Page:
The Southwestern Historical Quarterly, Volume 106, July 2002 - April, 2003 Page: 342
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Southwestern Historical Quarterly
sertation. Curiously, however, I never took a class from Joe, so, strictly speaking,
I was never really his student.
David McComb was Joe's student. He wrote his dissertation under Joe, worked
for him on the LBJ Oral History Project, and even made his son his mentor's
namesake. They were very close. Under the circumstances, one might reasonably
expect this brief biography to be something of a panegyric or, at the least, a rose-
mary. It is neither. There is no denying it is a sentimental piece, but there is
nothing maudlin in the sentiment. If it's a tribute, it's one that does not flinch
from showing Joe's many sides. Here one finds the wise, good, optimistic,
shrewd, and kindly man; but here also is the sometimes careless, exasperating,
foolish, even presumptuous fellow whose occasional lack of judgment dealt him
a series of body blows, some self-inflicted. The judicious McComb praises when
praise is due and speaks plainly when it is not.
Joe was a social creature, and his friends were legion; even his enemies had to
admit they liked him. But if Joe made almost everyone his friend, his unfortu-
nate choice of foes was as unnerving as it was spectacular. Typically the opposi-
tion came from the strong and powerful. His own insouciance and broad view of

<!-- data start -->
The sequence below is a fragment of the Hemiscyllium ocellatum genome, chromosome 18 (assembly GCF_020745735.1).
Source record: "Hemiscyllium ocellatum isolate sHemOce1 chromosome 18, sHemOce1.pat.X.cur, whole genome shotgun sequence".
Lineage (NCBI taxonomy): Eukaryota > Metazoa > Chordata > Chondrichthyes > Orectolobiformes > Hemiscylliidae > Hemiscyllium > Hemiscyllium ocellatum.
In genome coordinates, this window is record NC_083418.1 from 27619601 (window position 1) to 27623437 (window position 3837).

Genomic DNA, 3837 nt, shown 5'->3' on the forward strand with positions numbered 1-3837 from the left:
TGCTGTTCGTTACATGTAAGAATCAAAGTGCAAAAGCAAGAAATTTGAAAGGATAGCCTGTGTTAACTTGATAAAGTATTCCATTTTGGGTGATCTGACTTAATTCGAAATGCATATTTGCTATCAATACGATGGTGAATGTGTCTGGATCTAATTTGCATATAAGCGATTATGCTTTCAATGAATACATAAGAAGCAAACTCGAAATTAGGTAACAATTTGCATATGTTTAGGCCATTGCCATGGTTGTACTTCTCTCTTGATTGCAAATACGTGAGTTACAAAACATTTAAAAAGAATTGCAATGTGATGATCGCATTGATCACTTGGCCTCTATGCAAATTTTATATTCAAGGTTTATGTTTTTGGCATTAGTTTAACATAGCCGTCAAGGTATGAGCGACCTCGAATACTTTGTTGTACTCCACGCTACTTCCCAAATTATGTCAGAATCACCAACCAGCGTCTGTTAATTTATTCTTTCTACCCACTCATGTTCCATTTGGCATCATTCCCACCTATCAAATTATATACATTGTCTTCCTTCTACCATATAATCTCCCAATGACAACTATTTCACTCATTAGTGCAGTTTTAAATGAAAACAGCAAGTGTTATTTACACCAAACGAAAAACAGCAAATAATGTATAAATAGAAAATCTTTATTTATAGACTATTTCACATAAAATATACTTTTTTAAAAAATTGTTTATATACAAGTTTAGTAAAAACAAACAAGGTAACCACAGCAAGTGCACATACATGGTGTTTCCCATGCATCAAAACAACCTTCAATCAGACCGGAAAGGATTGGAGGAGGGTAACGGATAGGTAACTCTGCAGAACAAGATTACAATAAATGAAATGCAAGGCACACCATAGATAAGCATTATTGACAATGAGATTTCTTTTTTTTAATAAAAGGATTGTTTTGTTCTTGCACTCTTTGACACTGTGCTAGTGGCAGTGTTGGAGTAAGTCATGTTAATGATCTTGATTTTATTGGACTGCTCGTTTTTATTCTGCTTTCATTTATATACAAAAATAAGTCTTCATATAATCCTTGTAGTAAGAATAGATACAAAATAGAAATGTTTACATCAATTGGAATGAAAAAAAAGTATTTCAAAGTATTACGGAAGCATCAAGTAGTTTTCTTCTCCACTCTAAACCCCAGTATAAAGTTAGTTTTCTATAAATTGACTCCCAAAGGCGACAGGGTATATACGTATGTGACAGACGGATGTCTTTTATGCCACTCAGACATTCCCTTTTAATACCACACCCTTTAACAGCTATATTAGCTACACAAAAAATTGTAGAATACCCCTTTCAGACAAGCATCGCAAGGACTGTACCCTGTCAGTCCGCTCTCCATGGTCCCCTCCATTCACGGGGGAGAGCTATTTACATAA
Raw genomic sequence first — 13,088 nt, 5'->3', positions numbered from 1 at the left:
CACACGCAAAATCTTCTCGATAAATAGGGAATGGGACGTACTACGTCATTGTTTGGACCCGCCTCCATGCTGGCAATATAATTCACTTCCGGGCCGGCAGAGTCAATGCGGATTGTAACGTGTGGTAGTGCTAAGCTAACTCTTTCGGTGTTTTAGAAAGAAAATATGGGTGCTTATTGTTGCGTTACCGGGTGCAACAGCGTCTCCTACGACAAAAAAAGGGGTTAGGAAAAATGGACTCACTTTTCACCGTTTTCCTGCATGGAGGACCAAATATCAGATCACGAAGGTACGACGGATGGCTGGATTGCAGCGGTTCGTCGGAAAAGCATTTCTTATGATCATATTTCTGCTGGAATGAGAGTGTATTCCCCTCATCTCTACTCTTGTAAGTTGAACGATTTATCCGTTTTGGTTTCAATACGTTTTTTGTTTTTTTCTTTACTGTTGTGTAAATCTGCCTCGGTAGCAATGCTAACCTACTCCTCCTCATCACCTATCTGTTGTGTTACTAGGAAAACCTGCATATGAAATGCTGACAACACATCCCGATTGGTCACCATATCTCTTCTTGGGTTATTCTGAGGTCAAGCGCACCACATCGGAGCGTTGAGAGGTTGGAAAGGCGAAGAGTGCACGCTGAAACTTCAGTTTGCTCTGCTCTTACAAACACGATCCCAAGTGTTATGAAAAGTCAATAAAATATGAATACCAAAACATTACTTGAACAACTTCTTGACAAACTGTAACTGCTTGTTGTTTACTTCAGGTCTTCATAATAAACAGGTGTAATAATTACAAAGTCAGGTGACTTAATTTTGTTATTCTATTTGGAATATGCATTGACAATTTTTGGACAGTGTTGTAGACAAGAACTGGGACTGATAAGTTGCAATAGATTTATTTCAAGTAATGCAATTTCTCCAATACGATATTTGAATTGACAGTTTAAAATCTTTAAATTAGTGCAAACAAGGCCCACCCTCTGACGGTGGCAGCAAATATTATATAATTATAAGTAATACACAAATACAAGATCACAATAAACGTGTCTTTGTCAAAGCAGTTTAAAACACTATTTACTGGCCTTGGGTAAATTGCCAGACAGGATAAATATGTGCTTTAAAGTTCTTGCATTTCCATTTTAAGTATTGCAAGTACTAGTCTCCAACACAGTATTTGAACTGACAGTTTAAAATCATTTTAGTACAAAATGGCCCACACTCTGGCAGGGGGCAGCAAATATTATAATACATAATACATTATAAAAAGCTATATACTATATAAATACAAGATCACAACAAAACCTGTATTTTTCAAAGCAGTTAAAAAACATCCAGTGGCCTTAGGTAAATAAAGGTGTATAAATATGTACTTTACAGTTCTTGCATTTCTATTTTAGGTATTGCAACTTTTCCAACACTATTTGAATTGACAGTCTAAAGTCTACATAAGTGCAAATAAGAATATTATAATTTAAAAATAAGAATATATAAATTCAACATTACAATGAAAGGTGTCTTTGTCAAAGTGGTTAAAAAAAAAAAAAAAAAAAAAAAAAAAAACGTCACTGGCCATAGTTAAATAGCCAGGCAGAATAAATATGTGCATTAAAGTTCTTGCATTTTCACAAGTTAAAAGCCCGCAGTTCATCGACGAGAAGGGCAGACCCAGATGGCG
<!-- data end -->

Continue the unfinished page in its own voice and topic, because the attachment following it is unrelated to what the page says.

life often caused him to misread the otherwise fairly unmistakable intentions of
those who were determined to pursue a goal quite different from his own. Nev-
ertheless, he continued his quixotic ambitions in defiance of the opinion of
those who could bring him down. In the early stages and even later, he seemed
oblivious to his own professional mortality, but in the end he was the model of
an unambiguous mortal, a living protagonist in the Thomas Hardy tradition.
When the final blow landed, he hardly knew what hit him.
As nothing else, it signaled Joe's decline. Stripped of his former influence, his
stardom remained only for those who saw so much more in the man than did
his detractors. It must be added that he continued, typically, with grace under
pressure in a new role. His life ended in paradox. He achieved unquestioned
fame, perhaps even glory, but his triumphs, as impressive as they were, fell short
of what could have been an even greater fulfillment. Today, he lies with the gi-
ants of Texas history at Republic Hill in the State Cemetery, a man who deserves
to be remembered for his accomplishments, his abilities, his friendships, and his
There is more in this book. Divided into two parts, the latter portion contains
selected readings from three disparate works by Joe. They are as varied as the
man's personality. One is a tale of the Frantz family's pet rabbit torn apart by a
pack of dogs allowed to run loose in his neighborhood by irresponsible owners.
The second is a tribute to Joe's fellow stalwart, the crotchety but amiable and ad-
mirable Richard T. Fleming, a splendid paladin for impossible causes who did
not suffer fools gladly. The last piece is Joe's presidential address to the South-
ern Historical Association in which he attempts to explain his understanding of
Lyndon B. Johnson and describes his own role as the head of the Oral History
Project in which he and his staff conducted some 1,2oo taped interviews. Mc-
Comb chose these readings well.
Here’s what’s next.
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Texas State Historical Association. The Southwestern Historical Quarterly, Volume 106, July 2002 - April, 2003, periodical, 2003; Austin, Texas. (texashistory.unt.edu/ark:/67531/metapth101223/m1/394/: accessed June 29, 2017), University of North Texas Libraries, The Portal to Texas History, texashistory.unt.edu; crediting Texas State Historical Association.